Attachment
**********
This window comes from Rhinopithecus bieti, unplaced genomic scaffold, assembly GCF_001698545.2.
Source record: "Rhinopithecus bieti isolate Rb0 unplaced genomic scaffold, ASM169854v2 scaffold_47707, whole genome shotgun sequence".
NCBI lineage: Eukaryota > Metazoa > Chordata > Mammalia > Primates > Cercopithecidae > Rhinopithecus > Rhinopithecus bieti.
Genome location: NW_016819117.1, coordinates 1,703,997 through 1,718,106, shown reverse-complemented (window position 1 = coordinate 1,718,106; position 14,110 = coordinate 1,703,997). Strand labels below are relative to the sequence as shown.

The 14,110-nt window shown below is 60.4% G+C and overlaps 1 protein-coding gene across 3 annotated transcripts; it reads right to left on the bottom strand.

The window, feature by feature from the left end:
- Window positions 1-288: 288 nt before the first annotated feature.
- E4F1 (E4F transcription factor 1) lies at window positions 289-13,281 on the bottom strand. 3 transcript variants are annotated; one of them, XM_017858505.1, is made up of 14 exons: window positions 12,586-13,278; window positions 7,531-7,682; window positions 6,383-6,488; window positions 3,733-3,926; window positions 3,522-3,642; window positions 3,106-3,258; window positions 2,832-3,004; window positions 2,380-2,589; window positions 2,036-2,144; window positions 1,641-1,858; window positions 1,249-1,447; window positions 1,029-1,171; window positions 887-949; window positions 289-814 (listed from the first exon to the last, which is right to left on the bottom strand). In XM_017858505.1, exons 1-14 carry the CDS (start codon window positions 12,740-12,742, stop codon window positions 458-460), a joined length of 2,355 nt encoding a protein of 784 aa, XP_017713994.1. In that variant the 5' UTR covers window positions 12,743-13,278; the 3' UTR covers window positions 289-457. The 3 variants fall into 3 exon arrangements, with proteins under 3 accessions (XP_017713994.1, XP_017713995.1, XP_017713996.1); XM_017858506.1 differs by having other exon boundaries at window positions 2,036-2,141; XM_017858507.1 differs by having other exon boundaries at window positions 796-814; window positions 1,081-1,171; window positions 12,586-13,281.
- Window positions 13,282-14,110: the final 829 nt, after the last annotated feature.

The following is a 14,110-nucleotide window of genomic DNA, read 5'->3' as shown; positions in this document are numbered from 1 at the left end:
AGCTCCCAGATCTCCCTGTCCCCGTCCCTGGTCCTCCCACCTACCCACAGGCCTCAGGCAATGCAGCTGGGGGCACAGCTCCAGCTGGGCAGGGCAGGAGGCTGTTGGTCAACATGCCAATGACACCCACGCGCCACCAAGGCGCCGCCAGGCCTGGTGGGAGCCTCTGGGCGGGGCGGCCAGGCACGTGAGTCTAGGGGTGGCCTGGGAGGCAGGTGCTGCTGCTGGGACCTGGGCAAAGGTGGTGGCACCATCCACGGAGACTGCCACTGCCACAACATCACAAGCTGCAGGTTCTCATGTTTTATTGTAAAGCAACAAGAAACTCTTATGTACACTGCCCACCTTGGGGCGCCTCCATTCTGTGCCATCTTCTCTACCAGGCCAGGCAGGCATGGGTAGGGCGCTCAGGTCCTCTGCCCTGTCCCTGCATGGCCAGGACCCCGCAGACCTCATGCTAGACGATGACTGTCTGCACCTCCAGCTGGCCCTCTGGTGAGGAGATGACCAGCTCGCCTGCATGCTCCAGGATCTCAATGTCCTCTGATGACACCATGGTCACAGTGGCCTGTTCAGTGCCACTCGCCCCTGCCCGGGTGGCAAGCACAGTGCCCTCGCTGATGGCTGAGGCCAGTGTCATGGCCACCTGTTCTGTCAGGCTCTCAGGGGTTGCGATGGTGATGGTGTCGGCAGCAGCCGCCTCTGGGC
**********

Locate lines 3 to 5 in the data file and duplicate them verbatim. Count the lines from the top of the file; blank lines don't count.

NCBI lineage: Eukaryota > Metazoa > Chordata > Mammalia > Primates > Cercopithecidae > Rhinopithecus > Rhinopithecus bieti.
Genome location: NW_016819117.1, coordinates 1,703,997 through 1,718,106, shown reverse-complemented (window position 1 = coordinate 1,718,106; position 14,110 = coordinate 1,703,997). Strand labels below are relative to the sequence as shown.

The 14,110-nt window shown below is 60.4% G+C and overlaps 1 protein-coding gene across 3 annotated transcripts; it reads right to left on the bottom strand.